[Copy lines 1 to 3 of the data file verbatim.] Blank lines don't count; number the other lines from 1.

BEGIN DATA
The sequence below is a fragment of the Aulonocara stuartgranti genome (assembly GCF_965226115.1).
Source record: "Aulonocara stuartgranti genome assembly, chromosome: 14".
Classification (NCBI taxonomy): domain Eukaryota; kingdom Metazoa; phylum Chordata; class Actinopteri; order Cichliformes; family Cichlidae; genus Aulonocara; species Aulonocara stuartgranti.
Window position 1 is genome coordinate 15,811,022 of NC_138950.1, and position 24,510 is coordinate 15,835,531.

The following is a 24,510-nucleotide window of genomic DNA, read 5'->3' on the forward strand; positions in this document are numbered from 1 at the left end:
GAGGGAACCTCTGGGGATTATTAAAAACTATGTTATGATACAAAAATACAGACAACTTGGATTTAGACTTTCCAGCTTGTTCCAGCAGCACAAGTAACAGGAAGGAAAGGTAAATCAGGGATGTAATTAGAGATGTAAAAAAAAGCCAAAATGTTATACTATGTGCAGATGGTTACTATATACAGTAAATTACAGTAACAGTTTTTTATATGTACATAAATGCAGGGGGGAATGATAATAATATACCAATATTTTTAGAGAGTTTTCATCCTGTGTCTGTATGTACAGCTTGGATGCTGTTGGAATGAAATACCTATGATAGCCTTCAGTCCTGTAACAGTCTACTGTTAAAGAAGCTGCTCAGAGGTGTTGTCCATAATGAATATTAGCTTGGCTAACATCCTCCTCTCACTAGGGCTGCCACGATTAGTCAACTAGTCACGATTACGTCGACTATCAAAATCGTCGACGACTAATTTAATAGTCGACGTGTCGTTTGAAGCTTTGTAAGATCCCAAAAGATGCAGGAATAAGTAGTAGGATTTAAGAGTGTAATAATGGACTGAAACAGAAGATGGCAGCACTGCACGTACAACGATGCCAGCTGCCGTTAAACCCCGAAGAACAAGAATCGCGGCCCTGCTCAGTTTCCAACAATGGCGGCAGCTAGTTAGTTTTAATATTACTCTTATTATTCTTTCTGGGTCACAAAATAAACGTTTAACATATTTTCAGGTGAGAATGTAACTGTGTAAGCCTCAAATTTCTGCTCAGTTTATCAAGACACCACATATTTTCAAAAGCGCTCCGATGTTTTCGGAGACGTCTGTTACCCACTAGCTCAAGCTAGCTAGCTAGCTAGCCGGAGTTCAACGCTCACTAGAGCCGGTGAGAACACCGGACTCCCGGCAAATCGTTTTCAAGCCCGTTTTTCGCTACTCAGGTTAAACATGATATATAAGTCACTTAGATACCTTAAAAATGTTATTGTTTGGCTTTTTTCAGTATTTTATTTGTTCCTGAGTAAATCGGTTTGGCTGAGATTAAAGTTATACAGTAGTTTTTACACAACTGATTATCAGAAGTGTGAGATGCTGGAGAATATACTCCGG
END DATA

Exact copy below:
The sequence below is a fragment of the Aulonocara stuartgranti genome (assembly GCF_965226115.1).
Source record: "Aulonocara stuartgranti genome assembly, chromosome: 14".
Classification (NCBI taxonomy): domain Eukaryota; kingdom Metazoa; phylum Chordata; class Actinopteri; order Cichliformes; family Cichlidae; genus Aulonocara; species Aulonocara stuartgranti.